This article originally appeared on InHerSight.com, a website where women rate the female friendliness of their employers and get matched to companies that fit their needs.

Like clockwork, twice a week our boss picked someone to tear apart in staff meetings. Although she was a brilliant and visionary engineer and entrepreneur -- and she knew how to hire exceptional people -- her leadership and management skills left a lot to be desired. She skipped over the "love or respect" conundrum many female leaders face, and went straight to fear and domination. 

Since I had just moved across the country with my two small children to take the job, quitting wasn't an option. I wasn't the only one affected, either; the whole team struggled. Can teams succeed despite a toxic boss? We needed new coping skills fast. Here's our advice, based on what we did.

Boss yelling at employee

Image source: Getty Images.

Adapt to the reality and help one another

Initially, as the newest person on the team, I was paralyzed by the humiliation of it all. Continually terrified about losing my livelihood, I feared I would never gain my colleagues' respect under such circumstances. Building up my courage to talk about feeling ashamed was the first step in fostering personal and team resilience. 

Making connections helps to defuse the feelings of isolation that come with shame, according to Psychology Today. It's natural to want to withdraw, but it turned out that my colleagues felt the same way I did. Sharing compassion was calming and empowering. We learned to short-circuit one another's feelings of personal shame after staff meetings by reaching out to the victim of the day with empathy and humor. The phrase "Thanks for taking one for the team today" became our mantra. 

Pro Tip: Hard as it seems, it is possible to reframe embarrassment into constructive thinking. Need more help with this? Check out the strategies provided by the Great-West Life Centre for Mental Health in the Workplace in Canada.  

Shift the focus

Once we got better at emotionally weathering the storms of our boss, we focused on eliminating the triggers for her outbursts. We concentrated on communicating the impact and results of our work and saved discussions about processes and problems for meetings without her. Of course, we kept her informed; we merely worked out the tricky issues without her, and presented her with solutions.

This approach gave our moody boss confidence we were getting things done. As a result, we were better able to focus on what was important to her. She could clearly see our high-performing team in action.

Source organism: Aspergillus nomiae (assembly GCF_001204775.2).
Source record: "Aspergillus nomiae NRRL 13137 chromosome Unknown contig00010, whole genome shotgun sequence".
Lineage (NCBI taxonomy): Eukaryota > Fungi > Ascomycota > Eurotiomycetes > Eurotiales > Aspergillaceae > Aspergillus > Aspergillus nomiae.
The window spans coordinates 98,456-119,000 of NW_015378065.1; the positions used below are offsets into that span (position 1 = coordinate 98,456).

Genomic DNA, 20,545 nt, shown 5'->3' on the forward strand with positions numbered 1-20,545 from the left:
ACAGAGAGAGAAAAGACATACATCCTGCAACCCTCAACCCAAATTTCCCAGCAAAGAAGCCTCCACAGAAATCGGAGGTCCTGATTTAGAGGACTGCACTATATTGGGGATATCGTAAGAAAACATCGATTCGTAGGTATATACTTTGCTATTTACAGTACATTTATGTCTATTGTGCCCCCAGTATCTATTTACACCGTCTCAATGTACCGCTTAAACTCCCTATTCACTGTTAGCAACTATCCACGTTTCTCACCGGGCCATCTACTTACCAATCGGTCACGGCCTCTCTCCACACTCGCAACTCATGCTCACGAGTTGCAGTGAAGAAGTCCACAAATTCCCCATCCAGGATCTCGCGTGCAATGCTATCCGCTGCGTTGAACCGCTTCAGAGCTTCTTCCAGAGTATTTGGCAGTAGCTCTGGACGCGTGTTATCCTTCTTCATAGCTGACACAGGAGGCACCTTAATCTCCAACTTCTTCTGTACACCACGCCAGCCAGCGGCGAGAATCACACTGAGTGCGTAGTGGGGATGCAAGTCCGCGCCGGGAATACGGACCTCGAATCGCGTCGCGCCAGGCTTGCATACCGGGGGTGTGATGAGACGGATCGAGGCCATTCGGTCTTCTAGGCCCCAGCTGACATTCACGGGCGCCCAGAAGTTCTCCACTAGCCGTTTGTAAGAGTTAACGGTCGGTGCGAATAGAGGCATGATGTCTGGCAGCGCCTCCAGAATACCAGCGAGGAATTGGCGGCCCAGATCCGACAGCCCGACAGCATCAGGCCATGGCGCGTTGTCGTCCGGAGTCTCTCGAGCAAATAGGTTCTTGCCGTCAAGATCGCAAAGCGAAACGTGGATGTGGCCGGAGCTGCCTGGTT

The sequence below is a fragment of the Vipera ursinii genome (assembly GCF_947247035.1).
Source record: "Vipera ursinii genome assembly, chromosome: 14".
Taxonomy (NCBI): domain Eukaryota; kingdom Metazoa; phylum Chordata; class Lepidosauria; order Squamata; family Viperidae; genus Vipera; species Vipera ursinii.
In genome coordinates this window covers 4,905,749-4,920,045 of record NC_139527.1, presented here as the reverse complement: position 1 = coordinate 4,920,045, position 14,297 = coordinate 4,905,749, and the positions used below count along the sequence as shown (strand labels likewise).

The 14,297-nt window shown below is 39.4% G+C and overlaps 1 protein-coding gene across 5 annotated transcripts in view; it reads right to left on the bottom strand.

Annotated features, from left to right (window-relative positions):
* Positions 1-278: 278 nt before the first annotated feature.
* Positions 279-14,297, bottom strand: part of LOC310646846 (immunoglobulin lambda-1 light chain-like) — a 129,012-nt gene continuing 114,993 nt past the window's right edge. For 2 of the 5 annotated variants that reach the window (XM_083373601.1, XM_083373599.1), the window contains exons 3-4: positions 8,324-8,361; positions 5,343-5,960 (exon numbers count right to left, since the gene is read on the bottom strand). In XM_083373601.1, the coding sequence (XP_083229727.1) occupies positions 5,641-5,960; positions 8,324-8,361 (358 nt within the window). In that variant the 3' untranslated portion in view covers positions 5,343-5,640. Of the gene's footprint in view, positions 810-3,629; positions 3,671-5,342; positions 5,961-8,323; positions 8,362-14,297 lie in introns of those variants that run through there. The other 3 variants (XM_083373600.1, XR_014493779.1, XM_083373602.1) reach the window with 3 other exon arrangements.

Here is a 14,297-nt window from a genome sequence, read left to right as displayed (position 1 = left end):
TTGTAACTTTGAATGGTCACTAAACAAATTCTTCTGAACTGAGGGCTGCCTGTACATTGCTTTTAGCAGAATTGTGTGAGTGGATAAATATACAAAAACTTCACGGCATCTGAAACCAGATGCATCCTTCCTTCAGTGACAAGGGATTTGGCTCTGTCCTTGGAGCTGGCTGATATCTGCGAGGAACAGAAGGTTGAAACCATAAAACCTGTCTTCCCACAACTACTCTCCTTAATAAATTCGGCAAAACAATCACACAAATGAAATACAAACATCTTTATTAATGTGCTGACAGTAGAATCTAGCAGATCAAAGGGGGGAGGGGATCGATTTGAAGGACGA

Still, it is especially hard to recover from an actual mistake when you're already tamping down defensiveness. Here's where you need to own your career and professionalism. If you messed up a task, admit your mistake and skip the blame game. Fix it as best you can and move on, behavior change specialist Bryan Falchuk advises on Inc.com.

Pro Tip: Harvard Business Review writer Carolyn O'Hara recommends focusing on the words of your boss and not her tone as a strategy for keeping your working relationship on track. That technique makes it easier to stay calm.

Prioritize relationships within the team

For us, personal and team validation turned out to be a key strategy for coping with our Devil Wears Prada diva. Thankfully, this is a skill you get better at with practice. It helped our group stay productive through some tough moments. We recognized the power of this technique and actively used it to onboard newbies who joined the team over time.

One trait of highly productive teams is trust among co-workers. The need for trust is especially real when dealing with a volatile manager. Use the "cone of silence" so teammates can vent and move on, feeling better. Make confidentiality and professionalism core values. Discourage gossip and rumor-mongering. Such breaches will backfire on you; it's just a matter of time. If gossip is rampant in your company, read How to Manage Gossip at Work.

Pro Tip: Build personal and team resilience by celebrating accomplishments, and actively contribute to the health of your organization. The principles of individual and group health in the workplace are universal. For seven ways to check if you and your team are on track to be effective team members, read Characteristics of Good Work Team Members. You might find, as I did, that despite the challenges of an ornery boss, your team thrives. 

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